“As Jesus continued his journey to Jerusalem,
he traveled through Samaria and Galilee.
As he was entering a village, ten lepers met him.
They stood at a distance from him and raised their voices, saying,
“Jesus, Master! Have pity on us!”
And when he saw them, he said,
“Go show yourselves to the priests.”
As they were going they were cleansed.
And one of them, realizing he had been healed,
returned, glorifying God in a loud voice;
and he fell at the feet of Jesus and thanked him.
He was a Samaritan.
Jesus said in reply,
“Ten were cleansed, were they not?
Where are the other nine?
Has none but this foreigner returned to give thanks to God?”
Then he said to him, “Stand up and go;
your faith has saved you.” ” (Luke 17: 11-19)
Today’s gospel readings examines a series of interchanges between Jesus and people ill with leprosy. When Jesus is traveling in the area of Samaria and Galilee, the lepers call out to him, for they are in need. For us, too, the dynamic is often the same: God is always searching us out, and travels far and wide to meet us wherever we are (not only physically but where we are spiritually), but often we do not seek to meet him about our deepest needs until those needs become substantial. Especially in the beginnings of a relationship with God, it is easy for people to keep God at a distance, perhaps simply because of busyness, or cultural values that distract us from God (like consumerism, careerism, secularism). As we encounter significant challenges in life, faith can be a resource to which we turn. Here, many lepers seek healing when they encounter Jesus. And Jesus heals all of them.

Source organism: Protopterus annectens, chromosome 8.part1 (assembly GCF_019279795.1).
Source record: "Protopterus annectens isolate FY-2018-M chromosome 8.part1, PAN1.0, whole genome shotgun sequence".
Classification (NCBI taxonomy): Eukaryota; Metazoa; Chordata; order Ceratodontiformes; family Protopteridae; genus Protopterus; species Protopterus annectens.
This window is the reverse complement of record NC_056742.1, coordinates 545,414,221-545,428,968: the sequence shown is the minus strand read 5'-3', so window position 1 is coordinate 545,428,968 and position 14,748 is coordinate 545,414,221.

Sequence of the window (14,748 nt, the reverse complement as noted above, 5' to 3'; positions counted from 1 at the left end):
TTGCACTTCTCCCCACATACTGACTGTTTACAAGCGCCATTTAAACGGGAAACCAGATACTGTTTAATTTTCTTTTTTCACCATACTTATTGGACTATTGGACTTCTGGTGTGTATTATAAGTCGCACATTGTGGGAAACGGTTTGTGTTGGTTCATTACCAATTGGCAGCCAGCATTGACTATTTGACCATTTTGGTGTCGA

The story, however, shows two different responses to God’s healing. One is to go back to the same life that one had before the healing. I imagine that the lepers who were healed were, indeed, grateful for being healed. Probably they also rejoiced at what had happened. But they did not connect their healing back to the source of that healing–to God–and offer thanks to the one who was always seeking them out. One leper, however, responds by returning to Jesus. He responds with three virtues: humility, gratitude, and generosity.
These three virtues are related. When the healed man kneels, he expresses humility. He does not see the source of the healing as his own volition, and knows a deep dependency on God. Whereas the other men only know dependency when they are suffering or ill, this man knows that even in his wholeness, he remains dependent on God. His humility leads to his expressions of gratitude: he openly thanks God. Indeed, given that he may not have identified Jesus as God at all, he also thanks the human source of his healing, because God works through and with the cooperation of other human beings. Last, he goes out and he spreads the good news to others, and shares the gift that he has been given with others. His gratitude to God overflows into all of his relationships and so cannot be contained in only a one-on-one relationship with God. It belongs to a larger community of life.
We also can cultivate humility, gratitude, and generosity by remembering how the Lord has healed and strengthened us in our times of need. By reflecting back on and savoring these moments of divine and human care, we cultivate an awareness of love that helps us also to be more loving people in our families and communities.